It’s not just us!

That can be affected by the weather!

In posting this I must admit to not noticing any changes in our group of ‘buddies’. Correction: I don’t notice any changes in behaviour as a result of cold temperatures. Hot weather is different.

See what you make of the following article that was taken from here.


How Changes in Weather Can Affect Your Dog’s Mood


Have you ever noticed that your dog’s mood shifts with the weather? Storms, heat, cold, and the changing seasons affect our dogs, just like they affect us. Understanding this behavior can help you prepare your canine companion for the forecast ahead.

Changing Seasons

When the temperature heats up, some dogs rejoice, while others seek out cool, shady spots where they can rest. Though all dogs can be susceptible to hot weather hazards, certain dog breeds are less heat tolerant than others. Brachycephalic breeds, such as Bulldogs, French Bulldogs, Pugs, and Boston Terriers, do best when staying cool in hot weather because they can have difficulty breathing in extreme heat. Large breeds are also susceptible to heat, as are longhaired breeds like the Komondor, Afghan Hound, and Alaskan Malamute. If you own a breed like these, you may find that your dog is not as active in hot weather or as willing to engage in play and other activities.

Colder climates, on the other hand, is where Northern breeds like American Eskimo Dogs, Samoyeds, and Siberian Huskies thrive. Longhaired or double-coated breeds like German Shepherd Dogs, Saint BernardsGreat Pyrenees, and Newfoundlands typically enjoy cooler weather, too. They often become more active and playful during the winter months, unlike cold-intolerant breeds such as Italian Greyhounds, Greyhounds, hairless breeds, toy breeds, senior dogs, and dogs with conditions such as hypothyroidism or Cushing’s disease.

Relocating to a New Climate

Seasons change gradually, giving your dog time to adjust. Relocating to an entirely new climate, however, can cause sudden shifts in your pup’s mood. Depending on your dog’s breed, you may notice that he becomes more or less active, and some dogs even show signs of irritation if the weather makes them too uncomfortable.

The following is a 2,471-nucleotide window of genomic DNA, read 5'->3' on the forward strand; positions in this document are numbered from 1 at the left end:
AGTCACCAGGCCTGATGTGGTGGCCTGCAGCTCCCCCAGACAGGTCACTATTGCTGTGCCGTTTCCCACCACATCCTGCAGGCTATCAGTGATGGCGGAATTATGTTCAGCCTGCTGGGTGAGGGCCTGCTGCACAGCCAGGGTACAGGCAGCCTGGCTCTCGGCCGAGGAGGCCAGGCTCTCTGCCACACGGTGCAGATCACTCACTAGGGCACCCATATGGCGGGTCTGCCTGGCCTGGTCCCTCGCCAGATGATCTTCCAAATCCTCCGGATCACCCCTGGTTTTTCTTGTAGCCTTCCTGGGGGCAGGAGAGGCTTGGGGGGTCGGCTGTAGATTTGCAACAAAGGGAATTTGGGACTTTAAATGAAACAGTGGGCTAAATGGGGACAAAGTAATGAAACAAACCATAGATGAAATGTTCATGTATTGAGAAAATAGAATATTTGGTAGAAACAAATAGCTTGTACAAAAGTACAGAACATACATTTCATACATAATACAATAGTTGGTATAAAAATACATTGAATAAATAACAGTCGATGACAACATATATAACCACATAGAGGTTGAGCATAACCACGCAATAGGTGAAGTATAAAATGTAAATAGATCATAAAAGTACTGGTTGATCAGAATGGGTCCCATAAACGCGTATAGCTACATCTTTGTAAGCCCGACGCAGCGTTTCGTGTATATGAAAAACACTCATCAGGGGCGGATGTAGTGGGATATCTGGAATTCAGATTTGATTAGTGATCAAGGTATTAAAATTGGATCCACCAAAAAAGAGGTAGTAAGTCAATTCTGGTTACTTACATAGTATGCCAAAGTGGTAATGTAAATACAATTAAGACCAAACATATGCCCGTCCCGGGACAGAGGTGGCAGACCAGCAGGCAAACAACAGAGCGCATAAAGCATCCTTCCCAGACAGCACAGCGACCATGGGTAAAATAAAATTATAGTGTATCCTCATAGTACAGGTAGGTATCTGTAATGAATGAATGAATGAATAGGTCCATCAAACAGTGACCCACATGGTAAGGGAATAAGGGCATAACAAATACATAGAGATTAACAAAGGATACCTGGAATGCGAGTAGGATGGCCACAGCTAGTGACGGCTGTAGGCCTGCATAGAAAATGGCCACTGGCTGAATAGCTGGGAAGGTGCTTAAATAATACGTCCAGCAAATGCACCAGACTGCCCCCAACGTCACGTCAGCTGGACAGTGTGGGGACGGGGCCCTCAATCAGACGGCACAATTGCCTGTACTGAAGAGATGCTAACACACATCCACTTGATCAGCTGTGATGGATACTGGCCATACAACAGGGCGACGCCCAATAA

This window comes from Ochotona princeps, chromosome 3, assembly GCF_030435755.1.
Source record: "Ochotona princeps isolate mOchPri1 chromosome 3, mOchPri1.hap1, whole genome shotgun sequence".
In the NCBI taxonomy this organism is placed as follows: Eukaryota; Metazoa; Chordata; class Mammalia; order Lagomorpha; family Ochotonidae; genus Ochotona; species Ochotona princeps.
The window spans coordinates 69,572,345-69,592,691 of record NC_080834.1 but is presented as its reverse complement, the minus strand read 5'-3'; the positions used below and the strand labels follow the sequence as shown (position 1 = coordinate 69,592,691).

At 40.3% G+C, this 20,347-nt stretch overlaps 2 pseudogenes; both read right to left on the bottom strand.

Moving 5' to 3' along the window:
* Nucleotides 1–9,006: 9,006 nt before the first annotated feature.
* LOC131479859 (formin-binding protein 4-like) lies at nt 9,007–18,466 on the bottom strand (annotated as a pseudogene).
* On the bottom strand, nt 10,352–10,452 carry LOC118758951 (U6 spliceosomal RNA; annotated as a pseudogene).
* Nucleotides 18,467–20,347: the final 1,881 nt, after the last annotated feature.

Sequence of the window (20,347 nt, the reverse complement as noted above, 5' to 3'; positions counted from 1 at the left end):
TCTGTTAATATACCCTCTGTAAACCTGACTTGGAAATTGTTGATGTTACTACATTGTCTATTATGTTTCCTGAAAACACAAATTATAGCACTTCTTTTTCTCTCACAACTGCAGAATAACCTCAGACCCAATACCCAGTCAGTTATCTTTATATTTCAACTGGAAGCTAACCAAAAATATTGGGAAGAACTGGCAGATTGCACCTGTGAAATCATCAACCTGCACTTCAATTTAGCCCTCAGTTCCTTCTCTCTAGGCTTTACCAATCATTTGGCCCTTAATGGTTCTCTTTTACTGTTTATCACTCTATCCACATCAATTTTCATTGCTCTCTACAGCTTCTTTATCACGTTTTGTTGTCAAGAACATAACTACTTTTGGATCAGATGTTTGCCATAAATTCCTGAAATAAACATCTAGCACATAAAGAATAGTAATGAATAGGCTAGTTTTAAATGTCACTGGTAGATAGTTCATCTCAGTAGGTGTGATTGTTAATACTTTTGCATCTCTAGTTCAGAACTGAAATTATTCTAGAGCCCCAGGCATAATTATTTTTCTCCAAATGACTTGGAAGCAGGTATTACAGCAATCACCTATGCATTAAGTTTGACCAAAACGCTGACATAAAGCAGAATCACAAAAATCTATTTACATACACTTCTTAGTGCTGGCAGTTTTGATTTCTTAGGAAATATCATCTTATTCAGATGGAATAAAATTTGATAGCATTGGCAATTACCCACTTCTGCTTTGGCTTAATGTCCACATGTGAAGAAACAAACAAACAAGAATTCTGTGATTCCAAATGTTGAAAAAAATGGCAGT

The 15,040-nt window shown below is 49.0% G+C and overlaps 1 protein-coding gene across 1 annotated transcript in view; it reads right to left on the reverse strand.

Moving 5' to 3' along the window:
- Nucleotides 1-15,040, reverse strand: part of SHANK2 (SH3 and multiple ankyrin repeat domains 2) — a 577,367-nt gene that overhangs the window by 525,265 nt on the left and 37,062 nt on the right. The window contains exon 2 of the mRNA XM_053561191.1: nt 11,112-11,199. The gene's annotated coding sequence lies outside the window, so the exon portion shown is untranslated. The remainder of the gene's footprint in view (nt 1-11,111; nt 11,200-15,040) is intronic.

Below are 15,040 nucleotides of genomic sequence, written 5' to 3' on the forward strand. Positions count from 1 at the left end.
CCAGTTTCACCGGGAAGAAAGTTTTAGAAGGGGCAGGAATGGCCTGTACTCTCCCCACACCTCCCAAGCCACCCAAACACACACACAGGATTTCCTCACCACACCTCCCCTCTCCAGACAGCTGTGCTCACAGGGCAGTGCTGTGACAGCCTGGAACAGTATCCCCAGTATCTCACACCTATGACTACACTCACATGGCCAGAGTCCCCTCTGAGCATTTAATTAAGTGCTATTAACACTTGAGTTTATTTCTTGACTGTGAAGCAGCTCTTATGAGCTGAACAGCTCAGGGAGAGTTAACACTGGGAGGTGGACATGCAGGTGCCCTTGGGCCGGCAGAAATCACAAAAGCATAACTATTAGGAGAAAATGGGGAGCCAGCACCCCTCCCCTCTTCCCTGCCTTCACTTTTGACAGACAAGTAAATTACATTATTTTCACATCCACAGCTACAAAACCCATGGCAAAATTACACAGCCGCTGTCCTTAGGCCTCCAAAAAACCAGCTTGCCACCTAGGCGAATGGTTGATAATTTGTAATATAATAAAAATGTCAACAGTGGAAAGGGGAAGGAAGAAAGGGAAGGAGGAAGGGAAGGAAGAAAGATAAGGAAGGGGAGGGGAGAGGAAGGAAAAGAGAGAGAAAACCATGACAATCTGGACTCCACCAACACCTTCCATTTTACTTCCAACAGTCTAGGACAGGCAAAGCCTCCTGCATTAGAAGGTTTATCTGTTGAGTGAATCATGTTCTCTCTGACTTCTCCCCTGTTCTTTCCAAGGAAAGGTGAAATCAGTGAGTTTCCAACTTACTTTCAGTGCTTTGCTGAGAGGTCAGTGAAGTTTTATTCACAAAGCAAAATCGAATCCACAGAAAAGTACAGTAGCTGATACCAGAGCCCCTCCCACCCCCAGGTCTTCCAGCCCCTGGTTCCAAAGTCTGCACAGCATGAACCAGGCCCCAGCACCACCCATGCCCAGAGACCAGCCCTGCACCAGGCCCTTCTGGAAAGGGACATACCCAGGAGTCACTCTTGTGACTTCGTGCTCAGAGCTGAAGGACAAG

A move to a cold climate can be shocking for dogs that are not used to chilly temperatures. Some pups seek out warm places, like air vents, blankets, or human contact, and you might notice your canine companion becoming cuddlier in the cold. Understanding the cause of your dog’s sudden lethargy or increased activity can help you determine if his change in mood is circumstantial or medical. Lethargy is a common symptom of many illnesses and should be taken seriously, so make sure your dog is not exhibiting any other abnormal signs. If he is, consult your veterinarian immediately.

Helping Your Dog Adjust

If your dog gets grumpy in the heat, don’t worry. There are things you can do to make him more comfortable and lower his risk of heatstroke.

  • Avoid taking your dog for walks during the hottest parts of the day.
  • Make sure he has plenty of fresh water.
  • Raised canvas platform dog beds offer a cooling alternative to traditional beds, and you can even invest in cooling mats or kiddie pools for particularly heat-intolerant dogs.
  • If you don’t have air conditioning, adjust a fan so that your dog has access to a nice, cool breeze.
  • Never leave a dog unattended in an enclosed vehicle or in a warm environment that does not have good air circulation.

You can also help your dog acclimate to the cold. After all, who doesn’t love a pup in a sweater? With so many dog sweaters, jackets, raincoats, and booties to choose from, keeping your dog warm is easier than ever. However, it’s important to note that you should never leave an item of clothing on an unsupervised dog. And anything you do put on your canine companion should fit properly (not too tight or too loose).


Understanding this behavior can help you prepare your canine companion for the forecast ahead.” One wonders just how one prepares our canine companions (all six of them) for the forecast.

Maybe we should go back to the drawing board!

11 thoughts on “It’s not just us!

    1. The smaller dogs, Sweeny and Pedy, don’t like cold weather especially when it is below freezing but the rest of the gang are not bothered. Then in the summer it is especially Brandy who has problems. Brandy is our largest dog, a Gt. Pyrenenean (sp?), who tends to stay inside.

      Liked by 1 person

  1. Issi loves the cold – and heat. Her fave place in the heat of the summer – is on the deck – in a sun spot. It would be over a 100 and she would be out there – but then she wants in and lays on the cold tile floor in front of the fan….but then she wants to go outside again and lay in the hot sun….all day long….out in out in out in. Makes no sense. During this last spell, she was out in out in…..- however, I think she finally hit her limit with the -50 stuff. It was too cold to sit on the snow….. I am thinking no one likes a cold butt!


    1. I don’t think we have anyone in our group who is that tolerant of both heat and cold but, to be honest, I don’t take as much notice as I could. Minus 50! B’rrrr!


  2. Both the poodles have been much friskier in the recent cold spell. Extremes in temperatures can trigger seizures in Elsa so I have to plan accordingly for her daily walks, particularly during hot weather to keep her core temp normal. None of us do very well in the heat.


      1. During a seizure, epileptic dogs’ temperatures rise to potentially dangerous levels. I pack her chest in ice packs to keep her from reaching a dangerously high temperature. Her first Grand Mal (shortly after I rescued her) happened on a toasty day in September and the vet said her temperature was so high she needed immediate care to cool down or she could have died. I have 4 assorted sizes of ice packs on hand in my freezer at all times now.


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